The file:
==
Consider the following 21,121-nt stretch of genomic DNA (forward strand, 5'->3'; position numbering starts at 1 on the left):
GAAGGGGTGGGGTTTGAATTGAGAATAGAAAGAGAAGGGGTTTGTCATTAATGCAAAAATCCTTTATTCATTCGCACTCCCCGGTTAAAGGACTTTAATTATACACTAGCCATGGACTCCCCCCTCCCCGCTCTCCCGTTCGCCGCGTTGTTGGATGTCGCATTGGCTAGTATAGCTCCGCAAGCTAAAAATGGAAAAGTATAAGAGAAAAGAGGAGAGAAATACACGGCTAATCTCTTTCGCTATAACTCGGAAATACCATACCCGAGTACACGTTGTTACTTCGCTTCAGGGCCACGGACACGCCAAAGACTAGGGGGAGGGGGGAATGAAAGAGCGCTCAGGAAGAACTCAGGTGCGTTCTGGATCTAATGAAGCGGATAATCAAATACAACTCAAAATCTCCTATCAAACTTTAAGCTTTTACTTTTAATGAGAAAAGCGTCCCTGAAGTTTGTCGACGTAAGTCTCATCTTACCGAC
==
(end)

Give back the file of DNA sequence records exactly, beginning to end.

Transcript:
Consider the following 21,121-nt stretch of genomic DNA (forward strand, 5'->3'; position numbering starts at 1 on the left):
GAAGGGGTGGGGTTTGAATTGAGAATAGAAAGAGAAGGGGTTTGTCATTAATGCAAAAATCCTTTATTCATTCGCACTCCCCGGTTAAAGGACTTTAATTATACACTAGCCATGGACTCCCCCCTCCCCGCTCTCCCGTTCGCCGCGTTGTTGGATGTCGCATTGGCTAGTATAGCTCCGCAAGCTAAAAATGGAAAAGTATAAGAGAAAAGAGGAGAGAAATACACGGCTAATCTCTTTCGCTATAACTCGGAAATACCATACCCGAGTACACGTTGTTACTTCGCTTCAGGGCCACGGACACGCCAAAGACTAGGGGGAGGGGGGAATGAAAGAGCGCTCAGGAAGAACTCAGGTGCGTTCTGGATCTAATGAAGCGGATAATCAAATACAACTCAAAATCTCCTATCAAACTTTAAGCTTTTACTTTTAATGAGAAAAGCGTCCCTGAAGTTTGTCGACGTAAGTCTCATCTTACCGAC